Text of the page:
Page:Philosophical Transactions - Volume 096.djvu/12

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Mr. Carlisle's Lecture on the Arrangement

instruments employed for their progressive motion, give them a character peculiarly distinct from the rest of the creation. The frame-work of bones or cartilages, called the Skeleton, is simple; the limbs are not formed for complicated motions, and the proportion of muscular flesh is remarkably large. The muscles of fishes have no tendinous chords, their insertions being always fleshy. There are, however, semi-transparent, pearly tendons placed between the plates of muscles, which give origin to a series of short muscular fibres passing nearly at right angles between the surfaces of the adjoining plates. Lewenhoeck[1] appears to have overlooked these tendons, and the numerous vessels, which he describes in the interstices of the muscular flakes, I have not been able to discern.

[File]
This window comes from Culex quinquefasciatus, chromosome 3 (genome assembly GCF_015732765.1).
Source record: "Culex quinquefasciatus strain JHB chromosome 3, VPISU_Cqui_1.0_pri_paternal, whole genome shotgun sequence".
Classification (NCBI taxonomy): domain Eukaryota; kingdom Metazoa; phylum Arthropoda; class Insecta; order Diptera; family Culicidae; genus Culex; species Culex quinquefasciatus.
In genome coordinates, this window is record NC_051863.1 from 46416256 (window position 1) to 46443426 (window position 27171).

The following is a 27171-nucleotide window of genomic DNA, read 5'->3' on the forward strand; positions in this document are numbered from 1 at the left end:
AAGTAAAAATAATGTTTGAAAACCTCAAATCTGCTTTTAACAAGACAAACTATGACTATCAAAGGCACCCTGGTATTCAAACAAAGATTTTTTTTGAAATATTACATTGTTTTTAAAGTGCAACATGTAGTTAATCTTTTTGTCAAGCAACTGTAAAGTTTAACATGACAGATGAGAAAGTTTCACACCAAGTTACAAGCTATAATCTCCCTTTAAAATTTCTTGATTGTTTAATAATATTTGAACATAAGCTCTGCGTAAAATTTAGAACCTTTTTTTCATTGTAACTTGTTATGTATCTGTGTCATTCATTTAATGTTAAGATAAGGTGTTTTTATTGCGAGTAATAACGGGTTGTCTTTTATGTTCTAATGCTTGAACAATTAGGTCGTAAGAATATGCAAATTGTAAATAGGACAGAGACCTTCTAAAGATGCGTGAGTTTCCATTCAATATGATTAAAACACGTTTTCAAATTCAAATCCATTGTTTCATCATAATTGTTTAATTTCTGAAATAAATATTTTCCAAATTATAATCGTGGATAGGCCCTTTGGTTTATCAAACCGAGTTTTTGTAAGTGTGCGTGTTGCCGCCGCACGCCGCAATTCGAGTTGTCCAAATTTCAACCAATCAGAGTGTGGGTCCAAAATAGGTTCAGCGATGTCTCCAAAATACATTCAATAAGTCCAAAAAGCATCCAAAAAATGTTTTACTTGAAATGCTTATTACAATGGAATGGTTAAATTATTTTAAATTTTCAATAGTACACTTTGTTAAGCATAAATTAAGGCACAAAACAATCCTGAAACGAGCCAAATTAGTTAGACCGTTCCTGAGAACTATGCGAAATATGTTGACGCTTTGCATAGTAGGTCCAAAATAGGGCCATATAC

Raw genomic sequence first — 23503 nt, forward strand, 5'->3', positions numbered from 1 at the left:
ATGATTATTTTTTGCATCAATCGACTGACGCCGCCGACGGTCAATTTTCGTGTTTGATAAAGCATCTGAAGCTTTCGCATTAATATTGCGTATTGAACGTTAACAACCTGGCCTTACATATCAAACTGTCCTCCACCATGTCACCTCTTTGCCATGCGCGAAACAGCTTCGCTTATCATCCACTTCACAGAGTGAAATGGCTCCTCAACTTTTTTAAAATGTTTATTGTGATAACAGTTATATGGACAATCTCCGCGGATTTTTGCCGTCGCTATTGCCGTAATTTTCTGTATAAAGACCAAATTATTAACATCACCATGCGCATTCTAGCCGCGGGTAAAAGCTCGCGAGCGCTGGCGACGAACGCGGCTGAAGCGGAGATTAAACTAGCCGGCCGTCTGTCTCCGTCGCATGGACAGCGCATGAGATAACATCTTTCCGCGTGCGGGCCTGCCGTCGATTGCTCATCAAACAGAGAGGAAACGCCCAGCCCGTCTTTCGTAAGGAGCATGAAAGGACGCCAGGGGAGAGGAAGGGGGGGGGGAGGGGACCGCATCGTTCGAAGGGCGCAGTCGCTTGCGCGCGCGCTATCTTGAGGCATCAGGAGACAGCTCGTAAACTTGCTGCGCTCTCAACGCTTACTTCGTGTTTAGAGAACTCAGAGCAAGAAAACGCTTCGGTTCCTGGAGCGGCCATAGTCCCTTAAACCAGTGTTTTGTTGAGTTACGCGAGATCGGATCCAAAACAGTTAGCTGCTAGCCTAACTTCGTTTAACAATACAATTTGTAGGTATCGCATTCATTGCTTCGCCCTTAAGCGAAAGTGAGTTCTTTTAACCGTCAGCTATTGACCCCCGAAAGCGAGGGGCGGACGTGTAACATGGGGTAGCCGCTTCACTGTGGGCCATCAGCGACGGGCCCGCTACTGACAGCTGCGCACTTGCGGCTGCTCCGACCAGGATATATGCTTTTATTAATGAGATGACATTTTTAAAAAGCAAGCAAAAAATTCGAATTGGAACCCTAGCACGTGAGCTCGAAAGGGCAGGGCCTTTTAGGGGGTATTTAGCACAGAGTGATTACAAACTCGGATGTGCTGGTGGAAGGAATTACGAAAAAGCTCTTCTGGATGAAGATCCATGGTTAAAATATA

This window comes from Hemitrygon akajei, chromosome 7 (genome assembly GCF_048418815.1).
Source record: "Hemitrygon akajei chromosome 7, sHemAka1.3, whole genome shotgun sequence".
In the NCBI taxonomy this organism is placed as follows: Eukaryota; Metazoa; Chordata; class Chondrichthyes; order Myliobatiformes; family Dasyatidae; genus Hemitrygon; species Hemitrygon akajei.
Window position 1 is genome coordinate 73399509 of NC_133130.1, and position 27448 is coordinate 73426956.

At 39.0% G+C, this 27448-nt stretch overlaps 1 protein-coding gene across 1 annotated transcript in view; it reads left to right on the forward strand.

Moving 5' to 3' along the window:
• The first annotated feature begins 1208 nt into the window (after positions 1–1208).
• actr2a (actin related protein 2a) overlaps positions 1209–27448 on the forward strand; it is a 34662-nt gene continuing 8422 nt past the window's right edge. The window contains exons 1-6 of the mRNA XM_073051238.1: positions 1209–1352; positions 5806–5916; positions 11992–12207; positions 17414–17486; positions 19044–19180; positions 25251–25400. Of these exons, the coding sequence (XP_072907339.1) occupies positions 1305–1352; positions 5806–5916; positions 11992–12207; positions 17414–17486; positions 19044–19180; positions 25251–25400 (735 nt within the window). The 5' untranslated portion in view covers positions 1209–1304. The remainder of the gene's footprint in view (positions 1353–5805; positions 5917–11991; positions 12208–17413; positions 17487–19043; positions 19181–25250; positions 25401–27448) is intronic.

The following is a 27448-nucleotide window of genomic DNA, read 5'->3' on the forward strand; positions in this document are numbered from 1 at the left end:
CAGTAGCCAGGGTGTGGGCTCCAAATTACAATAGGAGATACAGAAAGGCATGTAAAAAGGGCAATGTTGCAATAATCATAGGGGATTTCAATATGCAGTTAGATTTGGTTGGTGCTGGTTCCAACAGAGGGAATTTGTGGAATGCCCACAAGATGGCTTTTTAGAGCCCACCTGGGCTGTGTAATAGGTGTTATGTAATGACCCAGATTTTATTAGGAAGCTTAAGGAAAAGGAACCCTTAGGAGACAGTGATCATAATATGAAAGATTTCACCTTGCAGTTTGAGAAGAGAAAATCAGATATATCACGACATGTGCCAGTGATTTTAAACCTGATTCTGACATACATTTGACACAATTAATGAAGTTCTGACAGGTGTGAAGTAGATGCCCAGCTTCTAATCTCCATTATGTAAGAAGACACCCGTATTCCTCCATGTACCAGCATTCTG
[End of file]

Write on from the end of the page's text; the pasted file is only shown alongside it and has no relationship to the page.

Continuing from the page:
The motion of a round shaped fish, independent of its fins, is simple; and as it is chiefly effected by the lateral flexure of the spine and tail, upon which the great mass of its muscular flesh is employed, whilst the fins are moved by small muscles, and those, from their position, comparatively but of little power, I shall only describe in detail the arrangement and application of those masses, which constitute the principal moving organs.

For this purpose a well known fish, the cod,[2] has been selected as a standard of comparison for the muscles of other fishes, there being a conspicuous resemblance among them all.

The pairs of fins have been considered as analogous to feet, but they are only employed for the purposes of turning, stopping, altering the position of the fish towards the horizon,

  1. Phil. Trans. Vol. XXXI. p. 190.
  2. Gadus Morbua of Linnæus.